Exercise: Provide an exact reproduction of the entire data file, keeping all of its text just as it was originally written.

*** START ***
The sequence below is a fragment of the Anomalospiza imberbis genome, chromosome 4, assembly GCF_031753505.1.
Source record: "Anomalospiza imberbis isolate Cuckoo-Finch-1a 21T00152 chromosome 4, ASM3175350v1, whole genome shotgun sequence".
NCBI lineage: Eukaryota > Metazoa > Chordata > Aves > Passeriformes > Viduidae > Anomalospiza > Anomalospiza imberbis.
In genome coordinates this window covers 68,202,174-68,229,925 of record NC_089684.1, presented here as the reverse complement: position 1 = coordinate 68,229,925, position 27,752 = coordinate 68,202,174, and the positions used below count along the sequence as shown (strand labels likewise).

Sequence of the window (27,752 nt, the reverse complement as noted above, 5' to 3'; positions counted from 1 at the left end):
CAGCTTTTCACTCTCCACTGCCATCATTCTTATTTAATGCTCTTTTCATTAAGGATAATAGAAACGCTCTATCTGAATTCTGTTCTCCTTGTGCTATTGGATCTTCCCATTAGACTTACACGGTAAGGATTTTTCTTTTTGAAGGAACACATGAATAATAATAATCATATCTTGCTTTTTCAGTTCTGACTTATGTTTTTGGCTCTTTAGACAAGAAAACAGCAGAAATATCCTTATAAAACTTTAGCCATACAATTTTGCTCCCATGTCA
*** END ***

The sequence below is a fragment of the Anomalospiza imberbis genome, chromosome 4, assembly GCF_031753505.1.
Source record: "Anomalospiza imberbis isolate Cuckoo-Finch-1a 21T00152 chromosome 4, ASM3175350v1, whole genome shotgun sequence".
NCBI lineage: Eukaryota > Metazoa > Chordata > Aves > Passeriformes > Viduidae > Anomalospiza > Anomalospiza imberbis.
In genome coordinates this window covers 68,202,174-68,229,925 of record NC_089684.1, presented here as the reverse complement: position 1 = coordinate 68,229,925, position 27,752 = coordinate 68,202,174, and the positions used below count along the sequence as shown (strand labels likewise).

Sequence of the window (27,752 nt, the reverse complement as noted above, 5' to 3'; positions counted from 1 at the left end):
CAGCTTTTCACTCTCCACTGCCATCATTCTTATTTAATGCTCTTTTCATTAAGGATAATAGAAACGCTCTATCTGAATTCTGTTCTCCTTGTGCTATTGGATCTTCCCATTAGACTTACACGGTAAGGATTTTTCTTTTTGAAGGAACACATGAATAATAATAATCATATCTTGCTTTTTCAGTTCTGACTTATGTTTTTGGCTCTTTAGACAAGAAAACAGCAGAAATATCCTTATAAAACTTTAGCCATACAATTTTGCTCCCATGTCA